Dare to share?  What’s the best teacher comment your child received?

report card

 

10 Responses to Dictum for Dummies …

  • I can relate to your “fun” with parent-teacher interviews. The best comment I ever had and remember it to this day was an interview I had with my oldest child’s first grade teacher. He attended a catholic school and his teacher told me that “he doesn’t see Jesus”. Being too young and inexperienced with these wonderful interviews at the time, I just sat there and took it. At this point in my life, I think I could come up with a number of different responses to that one, including asking her does she see Jesus and have you had your psychotic medication updated lately? What she, I believe but am still not sure, was trying to say was that he was not considerate of others. I think???

    • My fear of authority figures renders me speechless on occasion (or too emotional). I’m learning though and soon I too shall see Jesus!

  • My son had a teacher that had him write 500 times “I will not be rude to teacher”. I let him write the slogan 100 times and then felt sorry for his little 8 year old butt strugglig to keep going at 10 o’clock at night and told him that’s enough. I called his teacher to discuss, and expected her to be less than cordial. I was wrong. I explained to her that John was simply too sleepy to keep writing and she said that was fine. She also told me that he was a smart boy and that she was going to make him her classroom aide. It ended up that she was his favorite teacher ever. Go figure!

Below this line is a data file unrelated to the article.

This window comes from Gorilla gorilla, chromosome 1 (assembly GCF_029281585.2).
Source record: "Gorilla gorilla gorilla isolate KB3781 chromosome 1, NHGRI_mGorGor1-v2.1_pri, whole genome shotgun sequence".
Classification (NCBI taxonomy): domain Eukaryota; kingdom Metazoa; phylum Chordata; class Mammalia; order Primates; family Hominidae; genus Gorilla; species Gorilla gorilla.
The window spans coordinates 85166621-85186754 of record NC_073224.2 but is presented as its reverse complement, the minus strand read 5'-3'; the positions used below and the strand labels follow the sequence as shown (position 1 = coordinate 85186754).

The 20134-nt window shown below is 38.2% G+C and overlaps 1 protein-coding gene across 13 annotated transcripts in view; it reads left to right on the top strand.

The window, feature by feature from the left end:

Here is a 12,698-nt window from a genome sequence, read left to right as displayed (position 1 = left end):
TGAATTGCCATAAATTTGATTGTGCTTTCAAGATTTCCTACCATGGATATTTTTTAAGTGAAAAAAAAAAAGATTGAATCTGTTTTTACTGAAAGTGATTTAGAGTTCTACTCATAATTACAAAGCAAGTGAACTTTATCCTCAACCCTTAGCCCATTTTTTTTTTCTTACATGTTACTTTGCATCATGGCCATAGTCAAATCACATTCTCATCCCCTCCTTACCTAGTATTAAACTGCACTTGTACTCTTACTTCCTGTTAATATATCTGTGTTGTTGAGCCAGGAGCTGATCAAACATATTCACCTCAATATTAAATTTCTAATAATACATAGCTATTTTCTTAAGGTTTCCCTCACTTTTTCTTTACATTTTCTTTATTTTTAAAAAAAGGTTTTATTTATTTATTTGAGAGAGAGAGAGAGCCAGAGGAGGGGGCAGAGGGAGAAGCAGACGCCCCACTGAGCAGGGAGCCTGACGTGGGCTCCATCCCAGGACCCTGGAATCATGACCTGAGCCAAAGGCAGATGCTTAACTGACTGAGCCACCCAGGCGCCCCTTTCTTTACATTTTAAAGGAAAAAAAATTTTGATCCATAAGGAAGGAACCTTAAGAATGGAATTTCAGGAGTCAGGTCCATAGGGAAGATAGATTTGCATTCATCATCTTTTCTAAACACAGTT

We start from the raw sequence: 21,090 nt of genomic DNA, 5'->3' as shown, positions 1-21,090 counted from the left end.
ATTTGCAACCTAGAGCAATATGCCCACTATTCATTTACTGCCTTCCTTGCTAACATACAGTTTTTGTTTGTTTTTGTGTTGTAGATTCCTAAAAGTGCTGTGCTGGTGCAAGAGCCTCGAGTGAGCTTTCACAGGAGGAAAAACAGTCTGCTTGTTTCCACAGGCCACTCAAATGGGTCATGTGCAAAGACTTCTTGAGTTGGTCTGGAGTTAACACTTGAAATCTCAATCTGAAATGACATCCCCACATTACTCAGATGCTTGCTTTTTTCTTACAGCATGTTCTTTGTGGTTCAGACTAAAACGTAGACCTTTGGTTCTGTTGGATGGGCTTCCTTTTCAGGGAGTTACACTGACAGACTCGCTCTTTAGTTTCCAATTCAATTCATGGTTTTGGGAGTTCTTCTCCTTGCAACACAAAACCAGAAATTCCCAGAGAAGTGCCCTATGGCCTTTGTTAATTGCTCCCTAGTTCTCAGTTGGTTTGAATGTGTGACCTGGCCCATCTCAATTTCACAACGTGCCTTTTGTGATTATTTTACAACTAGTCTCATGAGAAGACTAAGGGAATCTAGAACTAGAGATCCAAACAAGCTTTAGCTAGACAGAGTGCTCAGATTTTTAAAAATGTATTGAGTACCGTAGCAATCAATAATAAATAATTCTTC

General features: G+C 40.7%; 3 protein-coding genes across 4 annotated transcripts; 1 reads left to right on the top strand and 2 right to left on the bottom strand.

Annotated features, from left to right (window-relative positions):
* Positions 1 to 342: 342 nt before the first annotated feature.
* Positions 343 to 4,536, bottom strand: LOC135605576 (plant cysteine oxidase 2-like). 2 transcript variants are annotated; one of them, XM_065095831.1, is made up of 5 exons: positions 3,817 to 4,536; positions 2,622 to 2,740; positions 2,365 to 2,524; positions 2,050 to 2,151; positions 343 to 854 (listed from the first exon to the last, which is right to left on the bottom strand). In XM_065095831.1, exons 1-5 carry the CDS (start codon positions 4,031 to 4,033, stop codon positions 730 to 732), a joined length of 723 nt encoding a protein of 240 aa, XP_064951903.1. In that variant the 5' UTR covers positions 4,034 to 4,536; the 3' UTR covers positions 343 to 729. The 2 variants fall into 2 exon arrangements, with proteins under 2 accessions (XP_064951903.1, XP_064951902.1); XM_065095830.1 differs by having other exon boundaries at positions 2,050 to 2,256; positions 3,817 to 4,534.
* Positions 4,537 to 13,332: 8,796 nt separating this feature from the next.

• It’s been a long time since I took part in a parent-teacher conference, so I can’t remember. But, come to think of it, my son’s day care teacher, when he was four, said he had empathy. That was probably the nicest thing any teacher said about him, for years to come. So I took the compliment and ran. 😉

    You always make me laugh!

    • Isn’t that wonderful? A gift for sure! I remember my son’s JK teacher telling me my son had a ‘profound sense of fairness’. Probably because he was about to become a big brother … again 🙂

  • Brilliant post! We parents have all been there many times over. I still remember the parent/teacher conference (we’re more civilized here in the States) in 1st grade when the teacher asked my daughter “What are you thinking about when you’re staring out the window so long?” It went on from there. My daughter loved school – the social part, not the academic. She is now THE BEST teacher ever with former students now going into college still staying in touch. She cuts to the chase with the parents and her students. She’s been on both sides.

  • I’m a gran now and don’t have to worry about parent-teacher interviews. Buit I can empathise. 🙂

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About Astra
Ottawa mom of 3 poking fun at myself, motherhood, and minor hockey! I am steering through life dodging stinky hockey gear and empty wine bottles.